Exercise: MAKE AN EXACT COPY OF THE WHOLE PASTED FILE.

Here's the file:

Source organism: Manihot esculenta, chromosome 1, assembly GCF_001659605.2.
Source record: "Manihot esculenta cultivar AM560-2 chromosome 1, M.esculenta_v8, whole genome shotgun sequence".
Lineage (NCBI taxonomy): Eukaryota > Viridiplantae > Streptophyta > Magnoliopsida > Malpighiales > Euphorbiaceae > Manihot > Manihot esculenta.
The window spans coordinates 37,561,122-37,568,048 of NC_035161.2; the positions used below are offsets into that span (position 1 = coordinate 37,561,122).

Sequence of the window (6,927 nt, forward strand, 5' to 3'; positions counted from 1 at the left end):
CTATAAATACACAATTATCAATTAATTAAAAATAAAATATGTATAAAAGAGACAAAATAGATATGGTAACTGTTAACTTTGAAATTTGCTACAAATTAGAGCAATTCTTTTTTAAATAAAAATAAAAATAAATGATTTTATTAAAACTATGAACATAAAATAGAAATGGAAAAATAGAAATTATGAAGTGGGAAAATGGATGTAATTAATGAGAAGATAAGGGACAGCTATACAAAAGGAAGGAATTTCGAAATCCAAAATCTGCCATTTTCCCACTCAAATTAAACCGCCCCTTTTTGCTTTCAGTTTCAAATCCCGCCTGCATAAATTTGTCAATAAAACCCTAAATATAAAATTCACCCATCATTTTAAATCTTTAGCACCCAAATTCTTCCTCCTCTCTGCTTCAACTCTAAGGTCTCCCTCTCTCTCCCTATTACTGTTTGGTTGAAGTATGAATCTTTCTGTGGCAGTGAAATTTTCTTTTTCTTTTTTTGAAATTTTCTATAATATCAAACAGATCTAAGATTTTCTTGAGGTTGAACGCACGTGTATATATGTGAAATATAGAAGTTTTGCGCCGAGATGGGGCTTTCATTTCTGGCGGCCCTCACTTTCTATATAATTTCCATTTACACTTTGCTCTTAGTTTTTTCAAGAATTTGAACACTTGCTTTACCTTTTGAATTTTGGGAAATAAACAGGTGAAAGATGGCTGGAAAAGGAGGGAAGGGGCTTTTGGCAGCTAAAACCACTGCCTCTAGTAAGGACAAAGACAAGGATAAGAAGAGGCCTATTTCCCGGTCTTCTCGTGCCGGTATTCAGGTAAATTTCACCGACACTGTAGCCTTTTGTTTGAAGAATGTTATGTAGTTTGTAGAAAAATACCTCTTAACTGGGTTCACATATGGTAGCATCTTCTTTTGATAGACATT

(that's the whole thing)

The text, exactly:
Source organism: Manihot esculenta, chromosome 1, assembly GCF_001659605.2.
Source record: "Manihot esculenta cultivar AM560-2 chromosome 1, M.esculenta_v8, whole genome shotgun sequence".
Lineage (NCBI taxonomy): Eukaryota > Viridiplantae > Streptophyta > Magnoliopsida > Malpighiales > Euphorbiaceae > Manihot > Manihot esculenta.
The window spans coordinates 37,561,122-37,568,048 of NC_035161.2; the positions used below are offsets into that span (position 1 = coordinate 37,561,122).

Sequence of the window (6,927 nt, forward strand, 5' to 3'; positions counted from 1 at the left end):
CTATAAATACACAATTATCAATTAATTAAAAATAAAATATGTATAAAAGAGACAAAATAGATATGGTAACTGTTAACTTTGAAATTTGCTACAAATTAGAGCAATTCTTTTTTAAATAAAAATAAAAATAAATGATTTTATTAAAACTATGAACATAAAATAGAAATGGAAAAATAGAAATTATGAAGTGGGAAAATGGATGTAATTAATGAGAAGATAAGGGACAGCTATACAAAAGGAAGGAATTTCGAAATCCAAAATCTGCCATTTTCCCACTCAAATTAAACCGCCCCTTTTTGCTTTCAGTTTCAAATCCCGCCTGCATAAATTTGTCAATAAAACCCTAAATATAAAATTCACCCATCATTTTAAATCTTTAGCACCCAAATTCTTCCTCCTCTCTGCTTCAACTCTAAGGTCTCCCTCTCTCTCCCTATTACTGTTTGGTTGAAGTATGAATCTTTCTGTGGCAGTGAAATTTTCTTTTTCTTTTTTTGAAATTTTCTATAATATCAAACAGATCTAAGATTTTCTTGAGGTTGAACGCACGTGTATATATGTGAAATATAGAAGTTTTGCGCCGAGATGGGGCTTTCATTTCTGGCGGCCCTCACTTTCTATATAATTTCCATTTACACTTTGCTCTTAGTTTTTTCAAGAATTTGAACACTTGCTTTACCTTTTGAATTTTGGGAAATAAACAGGTGAAAGATGGCTGGAAAAGGAGGGAAGGGGCTTTTGGCAGCTAAAACCACTGCCTCTAGTAAGGACAAAGACAAGGATAAGAAGAGGCCTATTTCCCGGTCTTCTCGTGCCGGTATTCAGGTAAATTTCACCGACACTGTAGCCTTTTGTTTGAAGAATGTTATGTAGTTTGTAGAAAAATACCTCTTAACTGGGTTCACATATGGTAGCATCTTCTTTTGATAGACATT